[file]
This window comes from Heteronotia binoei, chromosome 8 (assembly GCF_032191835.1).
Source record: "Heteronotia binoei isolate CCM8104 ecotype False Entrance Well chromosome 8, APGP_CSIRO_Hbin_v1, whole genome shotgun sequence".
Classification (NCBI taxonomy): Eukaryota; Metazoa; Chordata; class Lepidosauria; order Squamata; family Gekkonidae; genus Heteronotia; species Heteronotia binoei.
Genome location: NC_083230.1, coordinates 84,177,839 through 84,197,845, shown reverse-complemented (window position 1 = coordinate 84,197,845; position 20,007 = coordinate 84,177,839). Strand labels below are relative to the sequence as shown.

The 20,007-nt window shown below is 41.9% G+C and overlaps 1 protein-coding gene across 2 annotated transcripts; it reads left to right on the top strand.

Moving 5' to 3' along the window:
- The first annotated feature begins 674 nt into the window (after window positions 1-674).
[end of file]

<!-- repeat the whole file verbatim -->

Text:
This window comes from Heteronotia binoei, chromosome 8 (assembly GCF_032191835.1).
Source record: "Heteronotia binoei isolate CCM8104 ecotype False Entrance Well chromosome 8, APGP_CSIRO_Hbin_v1, whole genome shotgun sequence".
Classification (NCBI taxonomy): Eukaryota; Metazoa; Chordata; class Lepidosauria; order Squamata; family Gekkonidae; genus Heteronotia; species Heteronotia binoei.
Genome location: NC_083230.1, coordinates 84,177,839 through 84,197,845, shown reverse-complemented (window position 1 = coordinate 84,197,845; position 20,007 = coordinate 84,177,839). Strand labels below are relative to the sequence as shown.

The 20,007-nt window shown below is 41.9% G+C and overlaps 1 protein-coding gene across 2 annotated transcripts; it reads left to right on the top strand.

Moving 5' to 3' along the window:
- The first annotated feature begins 674 nt into the window (after window positions 1-674).